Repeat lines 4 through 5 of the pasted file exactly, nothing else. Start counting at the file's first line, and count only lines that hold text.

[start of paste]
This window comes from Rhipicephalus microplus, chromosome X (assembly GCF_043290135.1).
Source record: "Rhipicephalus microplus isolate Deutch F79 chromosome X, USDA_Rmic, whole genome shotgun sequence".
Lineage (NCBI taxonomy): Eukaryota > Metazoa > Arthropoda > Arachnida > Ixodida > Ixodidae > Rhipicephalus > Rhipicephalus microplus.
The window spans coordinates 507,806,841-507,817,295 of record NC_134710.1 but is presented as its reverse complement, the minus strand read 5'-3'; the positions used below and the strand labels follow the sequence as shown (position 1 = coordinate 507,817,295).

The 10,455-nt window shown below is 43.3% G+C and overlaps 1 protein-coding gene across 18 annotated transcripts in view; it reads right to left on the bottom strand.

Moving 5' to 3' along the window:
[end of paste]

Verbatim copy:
The window spans coordinates 507,806,841-507,817,295 of record NC_134710.1 but is presented as its reverse complement, the minus strand read 5'-3'; the positions used below and the strand labels follow the sequence as shown (position 1 = coordinate 507,817,295).

The 10,455-nt window shown below is 43.3% G+C and overlaps 1 protein-coding gene across 18 annotated transcripts in view; it reads right to left on the bottom strand.